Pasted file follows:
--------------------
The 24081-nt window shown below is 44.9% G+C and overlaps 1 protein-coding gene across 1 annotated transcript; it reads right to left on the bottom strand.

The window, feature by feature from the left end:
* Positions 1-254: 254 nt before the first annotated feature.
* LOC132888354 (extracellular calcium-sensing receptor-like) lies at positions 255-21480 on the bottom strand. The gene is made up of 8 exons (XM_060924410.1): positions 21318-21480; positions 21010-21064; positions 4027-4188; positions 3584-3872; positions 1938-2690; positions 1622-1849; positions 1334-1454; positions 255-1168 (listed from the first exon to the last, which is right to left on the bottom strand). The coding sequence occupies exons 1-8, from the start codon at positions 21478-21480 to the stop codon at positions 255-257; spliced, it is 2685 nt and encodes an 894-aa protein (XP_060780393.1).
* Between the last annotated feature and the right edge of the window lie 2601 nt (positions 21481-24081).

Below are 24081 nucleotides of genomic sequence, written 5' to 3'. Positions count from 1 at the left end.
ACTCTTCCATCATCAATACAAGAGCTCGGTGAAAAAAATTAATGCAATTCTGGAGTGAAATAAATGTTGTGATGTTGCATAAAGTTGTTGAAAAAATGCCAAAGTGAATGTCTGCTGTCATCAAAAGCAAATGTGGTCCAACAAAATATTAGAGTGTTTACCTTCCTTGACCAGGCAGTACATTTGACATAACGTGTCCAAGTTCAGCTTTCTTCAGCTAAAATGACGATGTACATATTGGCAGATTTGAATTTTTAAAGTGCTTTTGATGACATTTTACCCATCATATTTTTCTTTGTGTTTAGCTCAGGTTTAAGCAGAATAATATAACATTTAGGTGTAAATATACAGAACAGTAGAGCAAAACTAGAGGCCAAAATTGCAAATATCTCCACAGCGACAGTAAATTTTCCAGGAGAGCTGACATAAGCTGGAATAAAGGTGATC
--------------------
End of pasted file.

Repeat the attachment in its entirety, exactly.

The 24081-nt window shown below is 44.9% G+C and overlaps 1 protein-coding gene across 1 annotated transcript; it reads right to left on the bottom strand.

The window, feature by feature from the left end:
* Positions 1-254: 254 nt before the first annotated feature.
* LOC132888354 (extracellular calcium-sensing receptor-like) lies at positions 255-21480 on the bottom strand. The gene is made up of 8 exons (XM_060924410.1): positions 21318-21480; positions 21010-21064; positions 4027-4188; positions 3584-3872; positions 1938-2690; positions 1622-1849; positions 1334-1454; positions 255-1168 (listed from the first exon to the last, which is right to left on the bottom strand). The coding sequence occupies exons 1-8, from the start codon at positions 21478-21480 to the stop codon at positions 255-257; spliced, it is 2685 nt and encodes an 894-aa protein (XP_060780393.1).
* Between the last annotated feature and the right edge of the window lie 2601 nt (positions 21481-24081).

Below are 24081 nucleotides of genomic sequence, written 5' to 3'. Positions count from 1 at the left end.
ACTCTTCCATCATCAATACAAGAGCTCGGTGAAAAAAATTAATGCAATTCTGGAGTGAAATAAATGTTGTGATGTTGCATAAAGTTGTTGAAAAAATGCCAAAGTGAATGTCTGCTGTCATCAAAAGCAAATGTGGTCCAACAAAATATTAGAGTGTTTACCTTCCTTGACCAGGCAGTACATTTGACATAACGTGTCCAAGTTCAGCTTTCTTCAGCTAAAATGACGATGTACATATTGGCAGATTTGAATTTTTAAAGTGCTTTTGATGACATTTTACCCATCATATTTTTCTTTGTGTTTAGCTCAGGTTTAAGCAGAATAATATAACATTTAGGTGTAAATATACAGAACAGTAGAGCAAAACTAGAGGCCAAAATTGCAAATATCTCCACAGCGACAGTAAATTTTCCAGGAGAGCTGACATAAGCTGGAATAAAGGTGATC